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Latest 16 May 2023

Revealed: PM refuses to answer questions on secretive “business council”

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The Prime Minister, Rishi Sunak, has refused to reveal the names of the companies on his PM’s Business Council (PMBC). No.10 also refused to release copies of minutes from the PM’s meeting with the group, held last December.

The purpose of the PMBC, which consists of business leaders from the fossil fuel, finance, manufacturing and healthcare industry, is said to be to provide advice and make recommendations to the Prime Minister on policy issues. 

We submitted a freedom of information request for details of current members, but No.10 claimed:

“The purpose of the Council is to provide a high level, confidential forum for engagement between business and Government, and to provide an opportunity for business to give frank advice and feedback on the UK’s growth plans, providing a commercial perspective on delivery of Government policy”.

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“Having carefully considered the balance of public interest in relation to this matter, I am of the view that it falls in favour of withholding this information”.

You can read the full response from No.10 here. We are appealing the decision.

Remarkably, Rishi Sunak’s stance on transparency compares unfavourably with that of Boris Johnson who did publish the list of members of his business council.

Good Law Project has since learned those names. We discovered that, unlike his colleague, the Chancellor of the Exchequer Jeremy Hunt has published them. They include fossil fuel giants BP and Shell who are both members of the PMBC and advising the Prime Minister.

Last week, Shell announced a record £7.6bn profit in the first three months of the year and paid £4.8 bn in dividends. BP, during the same period, made £4bn. Rishi Sunak’s failure to implement a meaningful windfall tax on oil giants has been blamed for these excessive profits as millions of households struggle with sky-high energy bills.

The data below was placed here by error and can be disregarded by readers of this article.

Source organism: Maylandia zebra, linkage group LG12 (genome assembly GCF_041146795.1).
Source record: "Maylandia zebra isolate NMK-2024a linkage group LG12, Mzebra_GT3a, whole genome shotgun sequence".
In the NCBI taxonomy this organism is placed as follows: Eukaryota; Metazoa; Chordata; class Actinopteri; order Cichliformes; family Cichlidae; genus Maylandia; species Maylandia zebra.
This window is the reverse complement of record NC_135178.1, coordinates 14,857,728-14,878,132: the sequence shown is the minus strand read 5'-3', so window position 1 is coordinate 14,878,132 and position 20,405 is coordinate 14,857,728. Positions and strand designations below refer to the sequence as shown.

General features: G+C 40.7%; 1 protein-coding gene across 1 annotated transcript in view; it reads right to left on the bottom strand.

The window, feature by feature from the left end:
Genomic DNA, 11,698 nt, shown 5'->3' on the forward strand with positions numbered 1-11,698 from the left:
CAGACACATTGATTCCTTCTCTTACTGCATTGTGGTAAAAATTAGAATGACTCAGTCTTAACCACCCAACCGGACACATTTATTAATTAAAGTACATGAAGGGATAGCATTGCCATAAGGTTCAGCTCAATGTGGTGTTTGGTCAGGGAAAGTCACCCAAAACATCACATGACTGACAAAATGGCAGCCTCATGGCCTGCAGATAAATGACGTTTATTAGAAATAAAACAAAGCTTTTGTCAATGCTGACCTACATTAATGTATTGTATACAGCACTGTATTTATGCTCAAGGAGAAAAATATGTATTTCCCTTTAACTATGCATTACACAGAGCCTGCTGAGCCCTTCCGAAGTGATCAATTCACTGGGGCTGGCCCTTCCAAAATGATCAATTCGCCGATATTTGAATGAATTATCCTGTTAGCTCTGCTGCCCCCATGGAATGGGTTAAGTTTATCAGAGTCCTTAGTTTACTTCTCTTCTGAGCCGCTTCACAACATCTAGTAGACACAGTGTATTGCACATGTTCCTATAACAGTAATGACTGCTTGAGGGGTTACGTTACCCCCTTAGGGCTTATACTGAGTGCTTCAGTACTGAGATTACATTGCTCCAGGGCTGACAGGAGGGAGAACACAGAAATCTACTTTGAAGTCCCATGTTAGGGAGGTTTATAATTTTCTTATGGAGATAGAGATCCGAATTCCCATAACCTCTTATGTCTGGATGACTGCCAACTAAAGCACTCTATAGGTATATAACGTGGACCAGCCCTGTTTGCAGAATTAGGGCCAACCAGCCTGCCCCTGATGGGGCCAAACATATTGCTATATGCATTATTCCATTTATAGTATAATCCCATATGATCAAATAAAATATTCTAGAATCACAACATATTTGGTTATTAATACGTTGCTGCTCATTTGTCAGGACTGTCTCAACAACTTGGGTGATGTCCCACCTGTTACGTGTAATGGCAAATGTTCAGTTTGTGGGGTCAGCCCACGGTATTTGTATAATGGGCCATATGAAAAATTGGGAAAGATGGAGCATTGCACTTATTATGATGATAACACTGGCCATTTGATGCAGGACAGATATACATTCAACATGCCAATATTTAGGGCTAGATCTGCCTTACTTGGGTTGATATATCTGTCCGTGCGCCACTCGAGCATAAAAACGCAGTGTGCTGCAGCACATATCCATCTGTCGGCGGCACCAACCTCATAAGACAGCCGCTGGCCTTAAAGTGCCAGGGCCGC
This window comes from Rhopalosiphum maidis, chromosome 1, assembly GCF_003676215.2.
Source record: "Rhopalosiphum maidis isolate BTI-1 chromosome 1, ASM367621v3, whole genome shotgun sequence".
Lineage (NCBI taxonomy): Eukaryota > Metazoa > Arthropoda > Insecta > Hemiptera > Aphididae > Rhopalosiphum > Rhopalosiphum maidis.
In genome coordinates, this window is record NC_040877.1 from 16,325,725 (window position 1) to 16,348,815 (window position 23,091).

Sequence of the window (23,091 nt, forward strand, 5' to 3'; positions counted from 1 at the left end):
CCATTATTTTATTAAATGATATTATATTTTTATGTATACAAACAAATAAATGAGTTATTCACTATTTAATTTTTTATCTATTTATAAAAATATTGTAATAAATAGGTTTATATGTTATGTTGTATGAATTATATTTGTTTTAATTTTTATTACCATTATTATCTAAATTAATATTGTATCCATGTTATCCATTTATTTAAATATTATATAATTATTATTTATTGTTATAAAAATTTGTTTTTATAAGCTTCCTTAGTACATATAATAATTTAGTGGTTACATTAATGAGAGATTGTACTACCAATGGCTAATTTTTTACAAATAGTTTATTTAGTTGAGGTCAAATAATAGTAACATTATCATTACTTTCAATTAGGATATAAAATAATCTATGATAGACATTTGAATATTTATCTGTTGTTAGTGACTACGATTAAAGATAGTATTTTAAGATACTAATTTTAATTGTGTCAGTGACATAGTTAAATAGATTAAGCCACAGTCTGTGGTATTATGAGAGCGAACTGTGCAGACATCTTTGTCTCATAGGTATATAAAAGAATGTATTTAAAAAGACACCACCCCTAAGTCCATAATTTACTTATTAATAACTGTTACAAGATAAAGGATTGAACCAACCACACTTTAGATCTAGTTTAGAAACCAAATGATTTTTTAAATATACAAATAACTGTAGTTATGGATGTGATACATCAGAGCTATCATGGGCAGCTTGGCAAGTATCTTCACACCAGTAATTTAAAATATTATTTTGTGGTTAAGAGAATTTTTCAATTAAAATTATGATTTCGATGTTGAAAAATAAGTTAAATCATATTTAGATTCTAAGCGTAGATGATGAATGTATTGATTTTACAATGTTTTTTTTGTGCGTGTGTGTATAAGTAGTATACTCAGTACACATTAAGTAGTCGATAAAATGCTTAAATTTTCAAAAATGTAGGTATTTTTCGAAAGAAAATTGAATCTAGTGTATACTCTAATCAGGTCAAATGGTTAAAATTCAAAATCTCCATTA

Another firm listed in December as being on the PMBC is the tech firm Graphcore. The company’s chief executive, Nigel Toon, has recently been involved in lobbying Rishi Sunak over the government’s proposed £900m supercomputer contract. Mr Toon is said by Graphcore to have left the PMBC at the end of 2022.

The names of those businesses advising the Prime Minister are, it seems quite clear to us, matters of proper public interest. 

The full list of companies declared by Mr Hunt as being on the PMBC include:

Scottish Power, Microsoft UK, Entrepreneur First; Aviva; Starling Bank; Turn tide Transport; Whitbread PLC; Burberry; Rolls Royce; Fourth Ports Limited; Hiscox; Octopus; Redington Ltd; Citi; FUJIFILM Diosynth Biotechnologies; Lloyds Banking Group; Fidelity International; Oxford Nanopore; Matillion; Benevolent AI; Moneypenny; Graphcore; Shell; Iceland Foods; Virgin Atlantic; D-Drill (Master Drillers) Ltd; BP, AGS Airports

Good Law Project approached No.10 for comment.

This is the second in our planned series of four pieces on the Prime Minister. We will continue to shed light on the activities and financial interests of the PM. Good Law Project only exists thanks to donations from people across the UK. If you’re in a position to support our work, you can do so here.